Four patients developed plaque disruption to the opposite side, necessitating a Aorto-bifemoral conversion. In one patient there was an associated small infra-renal aortic aneurysm, needed endoaneurysmorarrphy and aorto-bifemoral bypass. Immediate post-operative outcome as suggested by palpable pulse was seen in 76% of patients and 23.7% showed improvement in ankle brachial index. Major wound infection was seen in two patients, one required sartorious flap for groin wound, and other case developed hematoma in the thigh wound which required re-exploration and evacuation of hematoma. Both cases had functioning bypass at the end of one year. Minor wound infection developed in 24% of patients and were managed conservatively with simple wound care. None of the patients required post-operative ventilation or developed cardiac events.

Discussion

Patients with unilateral Iliac occlusion, presenting with critical limb ischemia, often require Aorto-femoral bypass. Even though Aorto-femoral bypass can be done by a retroperitoneal approach, the physiological effects of aortic clamping and de-clamping, still adds to the morbidity and mortality. And the presence of severe co-morbidities adds to the complexity, regarding the mode of intervention. All though Endovascular intervention has been advocated in patients with severe co-morbidities, it has been seen that a subset of patients, have diffuse disease and often leads to failed endovascular therapy.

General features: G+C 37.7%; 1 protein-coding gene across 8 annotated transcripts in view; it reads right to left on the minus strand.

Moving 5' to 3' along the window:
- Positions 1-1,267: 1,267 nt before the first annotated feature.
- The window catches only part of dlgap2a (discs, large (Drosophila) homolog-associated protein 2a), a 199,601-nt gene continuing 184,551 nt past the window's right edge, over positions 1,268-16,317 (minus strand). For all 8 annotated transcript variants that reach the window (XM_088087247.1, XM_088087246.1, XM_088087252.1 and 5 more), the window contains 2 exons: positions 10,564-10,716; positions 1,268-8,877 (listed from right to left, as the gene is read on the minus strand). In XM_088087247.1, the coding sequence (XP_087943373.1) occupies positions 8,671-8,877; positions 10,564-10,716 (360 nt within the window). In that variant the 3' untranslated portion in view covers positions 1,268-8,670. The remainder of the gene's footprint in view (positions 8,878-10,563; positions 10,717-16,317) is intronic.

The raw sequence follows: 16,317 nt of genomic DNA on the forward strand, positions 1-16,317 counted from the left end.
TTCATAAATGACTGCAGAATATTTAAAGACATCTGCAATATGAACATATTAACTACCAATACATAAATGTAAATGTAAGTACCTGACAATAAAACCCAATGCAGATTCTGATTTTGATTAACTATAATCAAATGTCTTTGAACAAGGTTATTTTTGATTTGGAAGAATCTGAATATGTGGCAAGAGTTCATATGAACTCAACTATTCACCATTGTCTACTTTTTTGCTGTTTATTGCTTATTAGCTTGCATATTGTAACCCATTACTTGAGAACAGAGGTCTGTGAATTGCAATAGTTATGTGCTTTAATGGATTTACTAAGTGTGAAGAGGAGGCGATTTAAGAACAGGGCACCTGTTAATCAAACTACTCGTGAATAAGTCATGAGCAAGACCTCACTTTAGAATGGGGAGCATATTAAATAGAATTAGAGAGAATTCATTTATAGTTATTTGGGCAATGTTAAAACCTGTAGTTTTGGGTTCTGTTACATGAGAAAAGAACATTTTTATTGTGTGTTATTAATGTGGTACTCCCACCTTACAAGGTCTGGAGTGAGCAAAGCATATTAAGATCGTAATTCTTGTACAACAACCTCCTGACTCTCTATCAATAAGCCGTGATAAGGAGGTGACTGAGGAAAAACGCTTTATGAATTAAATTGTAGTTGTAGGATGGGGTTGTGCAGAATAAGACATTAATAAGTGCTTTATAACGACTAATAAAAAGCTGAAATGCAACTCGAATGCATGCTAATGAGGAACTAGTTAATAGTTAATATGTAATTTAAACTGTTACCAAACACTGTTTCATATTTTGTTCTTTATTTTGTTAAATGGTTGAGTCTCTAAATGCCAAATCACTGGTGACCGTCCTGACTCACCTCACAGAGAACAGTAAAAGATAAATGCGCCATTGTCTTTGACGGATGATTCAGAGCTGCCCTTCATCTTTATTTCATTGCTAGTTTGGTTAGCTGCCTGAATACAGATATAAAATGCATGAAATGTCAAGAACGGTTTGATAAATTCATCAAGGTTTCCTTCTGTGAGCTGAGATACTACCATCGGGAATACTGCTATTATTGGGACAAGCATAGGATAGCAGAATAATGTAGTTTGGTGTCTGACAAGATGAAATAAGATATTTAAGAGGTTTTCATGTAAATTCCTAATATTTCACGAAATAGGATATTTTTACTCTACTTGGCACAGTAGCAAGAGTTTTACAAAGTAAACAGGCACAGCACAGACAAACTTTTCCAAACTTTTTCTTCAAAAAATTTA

Iliac endarterectomy through retroperitoneal approach can be done without any of the physiological effects of aortic clamping and declamping. Iliac endarterectomy also removes the disease process at the aorto-iliac bifurcation and provides more of a physiological correction at aorto-iliac bifurcation. The operating time is reduced. Postoperative respiratory and cardiac complications are reduced.

However the risk of plaque disruption to the opposite limb should be borne in mind. Dissection and handling of the artery should be gentle.

Conclusion

Iliac endarterectomy and using the common Iliac artery as an inflow vessel in TASC C and D Aorto-iliac disease is a very useful procedure, especially in patients with severe co-morbidities and in lesions not amenable to endovascular therapy. The results following iliac endarterectomy with ileo- femoral bypass are as good as aortofemoral bypass.

References

Citation: Sridhar M, Sritharan N, Prathap Kumar S, Devarajan I (2019) Outcome Analysis Following Iliac Endarterectomy with Ileofemoral Bypass in Patients with TASC C and D Iliac Disease. J Vasc Med Surg 7:379. doi: 10.35248/2329-6925.19.7.379

Copyright: © 2019 Sridhar M, et al. This is an open-access article distributed under the terms of the Creative Commons Attribution License, which permits unrestricted use, distribution, and reproduction in any medium, provided the original author and source are credited.